The inclusion of behaviour change techniques into physical activity interventions has been reported as helpful in improving physical activity levels during pregnancy.33 Behaviour change techniques such as goal setting, planning and education to shape knowledge appear most effective when delivered with face-to-face feedback about goal achievement.33 However, to facilitate uptake of these effective physical activity interventions, clinicians need to know which barriers, enablers and attitudes are common among pregnant women, so they can effectively target their education and evidence-based behaviour change strategies. A systematic review of barriers, enablers and attitudes of pregnant women to physical activity would provide valuable information to enable clinicians to effect a positive behaviour change of increased physical activity in this group.

Identification of women’s attitudes and perceptions of barriers and enablers to physical activity in pregnancy could be informed by quantitative or qualitative research approaches. A review that collates data from studies using either method would benefit from the advantages of each: improving generalisability and providing deeper insights into pregnant women’s beliefs and perceptions about physical activity during pregnancy. Inclusion of qualitative findings may assist in better understanding the factors that can influence women’s attitudes and perceptions. Such deeper understanding would provide valuable insight that clinicians can use to plan strategies to encourage pregnant women – in particular at-risk groups of women such as those with GDM – to participate in physical activity. It would also inform the design of realistic and acceptable interventions to be tested in an effectiveness study. No systematic review has collated quantitative data or provided a meta-summary of attitudes and perceptions of barriers and enablers to physical activity in pregnant women.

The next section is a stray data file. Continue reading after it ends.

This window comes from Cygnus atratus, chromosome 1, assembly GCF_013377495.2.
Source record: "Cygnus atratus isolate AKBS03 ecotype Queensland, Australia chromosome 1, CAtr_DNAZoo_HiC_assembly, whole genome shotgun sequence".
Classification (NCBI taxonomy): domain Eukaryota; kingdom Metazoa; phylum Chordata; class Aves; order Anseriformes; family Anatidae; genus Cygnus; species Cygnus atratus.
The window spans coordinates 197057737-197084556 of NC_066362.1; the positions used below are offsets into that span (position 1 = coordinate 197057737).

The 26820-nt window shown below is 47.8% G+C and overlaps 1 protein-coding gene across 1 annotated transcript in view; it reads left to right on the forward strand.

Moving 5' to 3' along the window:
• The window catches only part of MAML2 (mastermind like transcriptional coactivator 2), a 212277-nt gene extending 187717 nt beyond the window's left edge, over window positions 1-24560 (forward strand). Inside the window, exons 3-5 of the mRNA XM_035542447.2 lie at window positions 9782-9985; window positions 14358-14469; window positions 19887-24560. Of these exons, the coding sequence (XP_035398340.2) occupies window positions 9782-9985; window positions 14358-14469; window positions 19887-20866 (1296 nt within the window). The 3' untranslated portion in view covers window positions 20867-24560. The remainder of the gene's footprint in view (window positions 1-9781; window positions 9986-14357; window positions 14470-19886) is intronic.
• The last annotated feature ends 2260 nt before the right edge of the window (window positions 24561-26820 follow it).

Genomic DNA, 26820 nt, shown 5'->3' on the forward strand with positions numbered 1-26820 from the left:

Therefore, the research question for this review was:

What are the attitudes, barriers and enablers to physical activity perceived by pregnant women, including women diagnosed with gestational diabetes mellitus?

Continue —> Attitudes, barriers and enablers to physical activity in pregnant women: a systematic review – Journal of Physiotherapy

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[ARTICLE] Gym-based exercise was more costly compared with home-based exercise with telephone support when used as maintenance programs for adults with chronic health conditions: cost-effectiveness analysis of a randomised trial – Full Text



What is the comparative cost-effectiveness of a gym-based maintenance exercise program versus a home-based maintenance program with telephone support for adults with chronic health conditions who have previously completed a short-term, supervised group exercise program?


A randomised, controlled trial with blinded outcome assessment at baseline and at 3, 6, 9 and 12 months. The economic evaluation took the form of a trial-based, comparative, incremental cost-utility analysis undertaken from a societal perspective with a 12-month time horizon.


People with chronic health conditions who had completed a 6-week exercise program at a community health service.